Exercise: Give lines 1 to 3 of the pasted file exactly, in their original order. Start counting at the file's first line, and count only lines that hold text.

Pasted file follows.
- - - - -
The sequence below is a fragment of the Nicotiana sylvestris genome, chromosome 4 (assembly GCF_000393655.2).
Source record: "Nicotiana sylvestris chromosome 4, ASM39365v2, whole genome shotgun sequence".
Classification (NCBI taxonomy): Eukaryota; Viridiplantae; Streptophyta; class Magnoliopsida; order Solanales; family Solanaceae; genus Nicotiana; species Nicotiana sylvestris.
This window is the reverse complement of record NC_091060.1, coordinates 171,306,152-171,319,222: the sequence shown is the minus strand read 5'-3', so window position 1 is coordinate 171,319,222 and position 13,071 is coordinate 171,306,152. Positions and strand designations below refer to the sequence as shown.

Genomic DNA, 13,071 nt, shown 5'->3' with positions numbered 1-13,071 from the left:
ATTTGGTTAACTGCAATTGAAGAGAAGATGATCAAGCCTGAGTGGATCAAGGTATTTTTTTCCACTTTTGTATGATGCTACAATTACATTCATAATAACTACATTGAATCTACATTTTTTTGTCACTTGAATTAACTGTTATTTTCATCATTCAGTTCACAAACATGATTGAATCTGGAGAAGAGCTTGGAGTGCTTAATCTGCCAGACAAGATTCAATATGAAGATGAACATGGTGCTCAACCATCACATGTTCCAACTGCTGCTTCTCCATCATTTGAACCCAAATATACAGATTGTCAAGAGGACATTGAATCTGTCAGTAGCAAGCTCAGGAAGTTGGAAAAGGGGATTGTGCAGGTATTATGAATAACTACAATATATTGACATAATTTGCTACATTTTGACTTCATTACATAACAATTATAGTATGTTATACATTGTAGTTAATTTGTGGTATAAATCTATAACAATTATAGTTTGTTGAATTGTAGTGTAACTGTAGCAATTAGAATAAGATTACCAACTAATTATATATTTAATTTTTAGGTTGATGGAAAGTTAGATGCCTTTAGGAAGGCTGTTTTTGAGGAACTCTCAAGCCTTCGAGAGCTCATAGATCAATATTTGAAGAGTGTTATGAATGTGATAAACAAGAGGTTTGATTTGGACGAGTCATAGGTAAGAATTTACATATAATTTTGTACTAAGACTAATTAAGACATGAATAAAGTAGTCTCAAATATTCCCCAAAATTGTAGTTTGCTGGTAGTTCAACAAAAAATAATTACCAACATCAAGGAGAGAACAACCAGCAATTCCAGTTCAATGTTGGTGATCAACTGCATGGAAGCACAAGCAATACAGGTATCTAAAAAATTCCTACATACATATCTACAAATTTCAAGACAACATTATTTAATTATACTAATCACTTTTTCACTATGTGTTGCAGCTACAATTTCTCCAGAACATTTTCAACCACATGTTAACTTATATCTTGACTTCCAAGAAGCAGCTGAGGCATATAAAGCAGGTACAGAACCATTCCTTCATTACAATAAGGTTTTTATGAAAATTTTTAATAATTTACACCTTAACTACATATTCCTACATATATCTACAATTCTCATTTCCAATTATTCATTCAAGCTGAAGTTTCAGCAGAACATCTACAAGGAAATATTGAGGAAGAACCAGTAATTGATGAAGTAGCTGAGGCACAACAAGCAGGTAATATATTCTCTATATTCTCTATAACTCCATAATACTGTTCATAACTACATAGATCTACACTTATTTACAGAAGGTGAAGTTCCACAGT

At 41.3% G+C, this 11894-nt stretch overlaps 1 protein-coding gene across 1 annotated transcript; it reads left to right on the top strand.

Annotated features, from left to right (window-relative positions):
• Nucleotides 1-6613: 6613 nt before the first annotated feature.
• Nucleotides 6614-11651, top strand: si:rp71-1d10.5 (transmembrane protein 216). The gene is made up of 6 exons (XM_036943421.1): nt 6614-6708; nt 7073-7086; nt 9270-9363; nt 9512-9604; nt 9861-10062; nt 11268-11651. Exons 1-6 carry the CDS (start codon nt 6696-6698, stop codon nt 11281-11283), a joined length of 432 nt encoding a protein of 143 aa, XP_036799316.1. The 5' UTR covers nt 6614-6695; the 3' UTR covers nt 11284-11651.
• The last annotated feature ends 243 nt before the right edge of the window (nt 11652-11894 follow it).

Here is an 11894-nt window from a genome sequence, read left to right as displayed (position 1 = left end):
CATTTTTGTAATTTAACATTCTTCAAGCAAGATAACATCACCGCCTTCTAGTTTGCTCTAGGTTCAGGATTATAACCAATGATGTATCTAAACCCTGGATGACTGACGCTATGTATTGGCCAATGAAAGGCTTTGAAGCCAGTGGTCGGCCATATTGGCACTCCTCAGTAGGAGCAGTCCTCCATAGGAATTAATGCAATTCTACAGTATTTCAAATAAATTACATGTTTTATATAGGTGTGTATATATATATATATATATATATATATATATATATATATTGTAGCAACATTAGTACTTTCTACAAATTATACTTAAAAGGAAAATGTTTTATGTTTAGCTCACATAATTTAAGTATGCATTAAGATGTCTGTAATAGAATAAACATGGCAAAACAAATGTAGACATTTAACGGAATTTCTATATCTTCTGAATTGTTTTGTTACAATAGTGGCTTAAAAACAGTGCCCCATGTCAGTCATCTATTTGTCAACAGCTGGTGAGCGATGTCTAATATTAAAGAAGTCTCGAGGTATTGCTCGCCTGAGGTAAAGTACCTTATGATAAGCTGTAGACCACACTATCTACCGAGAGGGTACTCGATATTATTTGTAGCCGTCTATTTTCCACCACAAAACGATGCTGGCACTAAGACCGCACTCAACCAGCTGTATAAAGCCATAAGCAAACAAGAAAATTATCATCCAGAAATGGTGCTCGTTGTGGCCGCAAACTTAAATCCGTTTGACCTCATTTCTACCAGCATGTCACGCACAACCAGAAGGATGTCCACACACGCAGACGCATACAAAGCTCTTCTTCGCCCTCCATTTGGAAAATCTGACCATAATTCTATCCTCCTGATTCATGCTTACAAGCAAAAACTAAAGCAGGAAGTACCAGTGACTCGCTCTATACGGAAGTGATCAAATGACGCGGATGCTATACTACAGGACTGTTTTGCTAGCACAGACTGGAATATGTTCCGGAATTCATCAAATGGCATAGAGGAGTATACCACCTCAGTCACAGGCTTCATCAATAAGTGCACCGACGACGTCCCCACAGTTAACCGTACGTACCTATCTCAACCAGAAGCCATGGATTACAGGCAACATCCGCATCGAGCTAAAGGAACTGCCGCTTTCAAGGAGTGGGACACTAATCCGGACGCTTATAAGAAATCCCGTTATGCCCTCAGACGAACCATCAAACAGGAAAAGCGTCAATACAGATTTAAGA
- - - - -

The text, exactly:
The sequence below is a fragment of the Nicotiana sylvestris genome, chromosome 4 (assembly GCF_000393655.2).
Source record: "Nicotiana sylvestris chromosome 4, ASM39365v2, whole genome shotgun sequence".
Classification (NCBI taxonomy): Eukaryota; Viridiplantae; Streptophyta; class Magnoliopsida; order Solanales; family Solanaceae; genus Nicotiana; species Nicotiana sylvestris.